Monday, January 23, 2017

Badlands National Park, South Dakota

As I was leaving the Minuteman Missile National Historic Site, my GPS was displaying two options for traveling west - a direct route and a scenic route. 
I felt like I had plenty of time, so I chose the scenic route. The scenic route started out as open farmland.
 Then after a while the farmland turned more rustic.
Little did I know that the scenic route would take me through the Badlands National Park .
The Badlands National Park covers 242,756 acres (98,240 ha) of sharply eroded buttes, pinnacles, spires and grasslands. 
The geography of the park was created by two geologic processes - deposition and erosion.
The formations were deposited in layers. 
The layers were composed of sediments such as sand, silt, and clay that have been cemented together into sedimentary rocks. 
The layers were deposited from the late Cretaceous Period (67 to 75 million years ago)...
 ... until the Oligocene Epochs (26 million years ago).
Different environments—sea, tropical land, and open woodland with meandering rivers—caused different sediments to accumulate here at different times.
Once the Black Hills streams and rivers were captured, erosion dominated over deposition. 
Erosion began in the Badlands about 500,000 years ago when the Cheyenne River captured streams and rivers flowing from the Black Hills into the Badlands region. Modern rivers cut down through the rock layers, carving fantastic shapes into what had once been a flat floodplain.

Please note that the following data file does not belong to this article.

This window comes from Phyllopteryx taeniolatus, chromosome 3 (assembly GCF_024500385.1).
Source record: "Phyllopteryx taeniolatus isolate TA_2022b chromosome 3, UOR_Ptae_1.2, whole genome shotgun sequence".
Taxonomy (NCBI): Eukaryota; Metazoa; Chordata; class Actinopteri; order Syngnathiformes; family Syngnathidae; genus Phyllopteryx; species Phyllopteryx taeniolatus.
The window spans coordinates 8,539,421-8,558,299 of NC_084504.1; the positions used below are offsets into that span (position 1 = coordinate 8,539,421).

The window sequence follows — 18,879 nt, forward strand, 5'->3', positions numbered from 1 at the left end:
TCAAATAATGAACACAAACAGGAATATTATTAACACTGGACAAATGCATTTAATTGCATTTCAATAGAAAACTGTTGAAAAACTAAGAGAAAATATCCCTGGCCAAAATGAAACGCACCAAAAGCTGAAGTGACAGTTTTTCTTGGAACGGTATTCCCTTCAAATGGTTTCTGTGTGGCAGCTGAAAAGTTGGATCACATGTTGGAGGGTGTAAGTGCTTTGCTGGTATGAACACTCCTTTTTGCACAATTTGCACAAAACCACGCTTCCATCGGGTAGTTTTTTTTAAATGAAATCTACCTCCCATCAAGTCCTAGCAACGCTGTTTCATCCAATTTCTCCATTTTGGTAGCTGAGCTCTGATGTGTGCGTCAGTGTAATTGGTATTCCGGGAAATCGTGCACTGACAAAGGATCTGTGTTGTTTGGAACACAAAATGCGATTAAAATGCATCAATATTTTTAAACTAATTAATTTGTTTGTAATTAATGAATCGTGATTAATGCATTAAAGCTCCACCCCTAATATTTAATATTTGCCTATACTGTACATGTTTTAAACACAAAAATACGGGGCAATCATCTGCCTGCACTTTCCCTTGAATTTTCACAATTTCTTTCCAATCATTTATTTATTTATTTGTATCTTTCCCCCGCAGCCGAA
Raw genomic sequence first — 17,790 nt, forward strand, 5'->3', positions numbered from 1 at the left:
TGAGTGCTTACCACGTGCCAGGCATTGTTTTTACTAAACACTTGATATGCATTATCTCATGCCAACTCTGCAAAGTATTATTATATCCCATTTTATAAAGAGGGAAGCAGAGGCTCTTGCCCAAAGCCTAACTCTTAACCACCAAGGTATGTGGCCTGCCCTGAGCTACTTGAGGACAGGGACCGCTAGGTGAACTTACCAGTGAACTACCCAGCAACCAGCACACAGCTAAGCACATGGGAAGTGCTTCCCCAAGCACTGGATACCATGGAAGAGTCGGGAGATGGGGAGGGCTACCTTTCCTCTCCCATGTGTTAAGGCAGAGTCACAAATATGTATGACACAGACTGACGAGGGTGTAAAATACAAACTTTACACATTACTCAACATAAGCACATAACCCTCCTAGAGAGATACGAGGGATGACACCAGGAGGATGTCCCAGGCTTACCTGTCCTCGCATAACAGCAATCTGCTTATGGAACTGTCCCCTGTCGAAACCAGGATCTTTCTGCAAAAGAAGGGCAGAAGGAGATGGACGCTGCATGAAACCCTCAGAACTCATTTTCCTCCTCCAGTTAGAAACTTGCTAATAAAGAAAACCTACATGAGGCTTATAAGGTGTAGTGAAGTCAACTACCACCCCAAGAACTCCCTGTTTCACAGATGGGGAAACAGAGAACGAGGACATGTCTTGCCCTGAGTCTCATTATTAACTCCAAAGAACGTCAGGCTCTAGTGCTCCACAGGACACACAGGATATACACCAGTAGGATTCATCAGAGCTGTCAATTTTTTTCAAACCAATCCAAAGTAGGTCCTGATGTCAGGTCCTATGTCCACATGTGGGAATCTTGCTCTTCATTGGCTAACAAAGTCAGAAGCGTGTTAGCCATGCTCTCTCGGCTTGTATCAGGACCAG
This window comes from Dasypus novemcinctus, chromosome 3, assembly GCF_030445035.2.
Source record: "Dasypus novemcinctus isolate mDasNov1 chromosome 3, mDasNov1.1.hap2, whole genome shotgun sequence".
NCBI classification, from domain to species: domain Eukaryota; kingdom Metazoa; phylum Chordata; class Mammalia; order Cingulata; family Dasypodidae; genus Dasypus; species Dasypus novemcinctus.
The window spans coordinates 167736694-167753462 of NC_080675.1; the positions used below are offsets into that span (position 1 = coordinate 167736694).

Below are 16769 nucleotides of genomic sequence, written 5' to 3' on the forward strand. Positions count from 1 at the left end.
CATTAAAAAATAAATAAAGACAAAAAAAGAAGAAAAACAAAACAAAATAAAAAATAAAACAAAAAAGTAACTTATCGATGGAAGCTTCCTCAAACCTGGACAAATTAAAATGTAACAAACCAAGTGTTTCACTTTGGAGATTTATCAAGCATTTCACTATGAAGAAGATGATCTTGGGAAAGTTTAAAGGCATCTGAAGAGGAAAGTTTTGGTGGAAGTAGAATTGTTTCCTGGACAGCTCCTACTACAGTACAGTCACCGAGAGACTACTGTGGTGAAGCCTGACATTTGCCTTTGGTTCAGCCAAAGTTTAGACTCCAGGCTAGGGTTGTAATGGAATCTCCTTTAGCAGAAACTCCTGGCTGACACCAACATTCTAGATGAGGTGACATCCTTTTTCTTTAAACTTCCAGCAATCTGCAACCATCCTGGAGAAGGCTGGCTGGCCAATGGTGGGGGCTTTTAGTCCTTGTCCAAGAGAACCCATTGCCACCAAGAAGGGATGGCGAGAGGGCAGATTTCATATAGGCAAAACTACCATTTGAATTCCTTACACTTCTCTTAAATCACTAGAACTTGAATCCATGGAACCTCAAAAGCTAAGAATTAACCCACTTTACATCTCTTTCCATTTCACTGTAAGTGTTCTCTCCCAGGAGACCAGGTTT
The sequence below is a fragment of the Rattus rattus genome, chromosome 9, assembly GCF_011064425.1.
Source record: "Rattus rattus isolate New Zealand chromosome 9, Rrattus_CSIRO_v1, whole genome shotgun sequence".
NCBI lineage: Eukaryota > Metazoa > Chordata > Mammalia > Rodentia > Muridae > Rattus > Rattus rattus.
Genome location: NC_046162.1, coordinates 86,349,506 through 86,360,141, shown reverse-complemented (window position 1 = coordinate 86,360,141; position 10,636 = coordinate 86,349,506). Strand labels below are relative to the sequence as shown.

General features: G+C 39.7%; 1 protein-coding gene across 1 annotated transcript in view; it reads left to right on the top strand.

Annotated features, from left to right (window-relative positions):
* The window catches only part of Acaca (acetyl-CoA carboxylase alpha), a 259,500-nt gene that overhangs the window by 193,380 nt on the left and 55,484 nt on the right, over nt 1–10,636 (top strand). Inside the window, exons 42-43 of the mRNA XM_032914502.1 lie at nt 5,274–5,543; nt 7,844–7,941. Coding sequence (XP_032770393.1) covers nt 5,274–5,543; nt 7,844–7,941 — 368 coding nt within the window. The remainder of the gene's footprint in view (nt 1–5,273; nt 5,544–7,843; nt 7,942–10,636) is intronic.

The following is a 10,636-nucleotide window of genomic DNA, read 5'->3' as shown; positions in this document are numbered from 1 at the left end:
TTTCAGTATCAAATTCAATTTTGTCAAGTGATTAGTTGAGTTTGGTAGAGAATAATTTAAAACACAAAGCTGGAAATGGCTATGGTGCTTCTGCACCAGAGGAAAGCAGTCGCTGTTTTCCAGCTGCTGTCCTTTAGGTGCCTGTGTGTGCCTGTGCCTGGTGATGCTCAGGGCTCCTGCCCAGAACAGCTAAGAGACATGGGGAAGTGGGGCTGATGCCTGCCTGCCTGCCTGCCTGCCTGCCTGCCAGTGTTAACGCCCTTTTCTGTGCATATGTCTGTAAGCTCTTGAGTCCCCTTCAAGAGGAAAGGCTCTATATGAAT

The Badlands erode at the rapid rate of about one inch per year. Evidence suggests that they will erode completely away in another 500,000 years, giving them a life span of just one million years. Not a long period of time from a geologic perspective.
The park blends the buttes and spires with the largest undisturbed mixed grass prairie in the United States.
As I drove further west, the geography began to change from rustic buttes to grassland prairies.
Badlands National Park protects one of the largest expanses of mixed-grass prairie in the United States.
The mixed-grass prairie contains both ankle-high and waist-high grasses, and fills a transitional zone between the moister tall-grass prairie to the east and the more arid short-grass prairie to the west.
The native grasses of the mixed-grass prairie serve as important food sources for many species of wildlife, from prairie dogs to bison to bighorn sheep. 
I caught this family of big horn sheep grazing amongst the grasslands.
This little lamb wasn't interested in grazing, he just wanted to have his photo taken.
Outside the box
I could have spent more time driving around some of the backroads of the park, but the sun was starting to set and I felt that I needed to continue westward.










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